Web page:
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Page added on September 29, 2020

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China’s net-zero goal to send coal, oil demand diving

Alternative Energy
China’s “monumental” announcement it is targeting carbon neutrality by 2060 has cemented a permanent downward track for coal demand in the country and points to a peak in its use of oil as early as 2025, according to Bernstein Research.

The predictions are part of a radical transformation expected from the world’s largest consumer of energy and biggest carbon-emitter, to meet the surprise goal announced this week by President Xi Jinping – a goal about 40 years ahead of expected, Bernstein said.

Mr Xi also announced China, which represents almost 30 per cent of global carbon emissions, would reach peak emissions before 2030.

It spells a reversal of the rapid growth in fossil fuel demand in China that has propped up global energy commodity markets since early this decade. It is expected to have implications for international oil prices, as well as for imports from major suppliers of coal and gas such as Australia.

“The key message is, with this strategy that China has come out with, we expect very limited demand growth here on in for oil in that net zero plan,” Hong Kong-based senior oil and gas analyst Neil Beveridge said on a webcast.

“We still think gas is going to grow in the energy mix in the next 10 years but beyond that it does look more questionable.”

Australia is China’s biggest supplier of liquefied natural gas, with giants such as Sinopec, CNOOC and PetroChina major customers for export ventures in Queensland and Western Australia.

The impact is, however, most dramatic on coal, now 57 per cent of China’s energy mix and which Bernstein expects will fall to nearly zero by 2050.

“We really believe downward is the only way forward for Chinese coal prices and coal’s share in China’s electricity mix,” said Bernstein’s Asian renewables analyst Lu Wang.

This is really a Herculean challenge which will require enormous amounts of investment.

— Neil Beveridge, Bernstein Research

The firm is forecasting China’s oil demand will plateau at about 14 million barrels a day some time between 2025 and the end of the decade, and then start to decline, dropping to less than 6 million barrels a day by 2050.

Gas use is seen almost doubling from about 330 billion cubic metres today to about 600 billion cubic metres in 2030, “but beyond that China will effectively go ex-growth”, Dr Beveridge said.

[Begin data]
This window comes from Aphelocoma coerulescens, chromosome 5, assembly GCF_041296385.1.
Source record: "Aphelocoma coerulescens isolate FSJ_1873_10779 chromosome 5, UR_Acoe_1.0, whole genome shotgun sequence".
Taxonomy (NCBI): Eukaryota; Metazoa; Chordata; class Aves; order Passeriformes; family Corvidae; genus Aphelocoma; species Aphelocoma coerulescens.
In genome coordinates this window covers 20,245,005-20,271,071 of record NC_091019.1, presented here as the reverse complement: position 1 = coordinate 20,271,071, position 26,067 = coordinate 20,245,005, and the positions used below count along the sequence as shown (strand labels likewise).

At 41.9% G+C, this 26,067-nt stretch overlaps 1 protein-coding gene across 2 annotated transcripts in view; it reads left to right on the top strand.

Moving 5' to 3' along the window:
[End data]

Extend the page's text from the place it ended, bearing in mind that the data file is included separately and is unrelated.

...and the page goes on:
Renewables set to soar

Coal is seen immediately starting a sustained decline through to 2050, “when it really gets taken out of the energy mix”, he said.

In contrast, renewables are set to soar, with installed capacity of solar PV generation rocketing from less than 300 gigawatts today to more than 2500 gigawatts by 2050, when its share of the electricity mix would be 32 per cent compared with 3 per cent today. Wind power growth is almost as rapid, rising from 210 gigawatts today to almost 1400 gigawatts by 2050.

Hydrogen is a huge beneficiary, with demand potentially growing from less than 10 million tonnes today to 140 million tonnes by 2050, when it will be 11 per cent of the energy mix.

Wood Mackenzie Asia Pacific vice-chairman Gavin Thompson underscored that big questions remain about China’s goal, including the definition of “carbon neutrality” and the road map to achieve it.

But the consultancy is expecting increased investment in wind, solar, electric vehicle and battery storage deployment, as well as support for green hydrogen and carbon capture and storage (CCS) technology to reduce China’s annual 10 billion tonnes of carbon emissions. It said China will need to deploy more than 1 billion tonnes of CCS capacity across its power and industrial sectors to deliver its 2060 target.

“This is really a Herculean challenge which will require enormous amounts of investment,” Dr Beveridge said of the task to transform China’s energy mix.

The firm puts the investment required at $US250 billion ($354.4 billion) a year by the mid-2030s, dropping to about $US150 billion a year by the 2040s. Over the next 30 years some $US5.5 trillion, or about $US184 billion a year, would be needed on renewable power, CCS and hydrogen.

Dr Beveridge said that more broadly, China’s announcement puts pressure on other countries to move more vigorously on emissions commitments.

“Certainly if you look at countries like Japan, Australia – wealthy OECD countries that have not made the commitment to net zero by 2050 or 2060 –I think there’s really no excuse for that now.”

afr.com



9 Comments on "China’s net-zero goal to send coal, oil demand diving"

  1. bochen787 on Tue, 29th Sep 2020 8:58 pm 

    This is the Chinaman’s Century, amerifuckers!

  2. southwest_PA on Thu, 1st Oct 2020 8:09 am 

    “Hydrogen … will be 11 percent of the energy mix.” Hate to break it to you, but hydrogen is not an energy source. It’s a storage medium. “Green” hydrogen is solar, hydro or wind power stored in chemical form.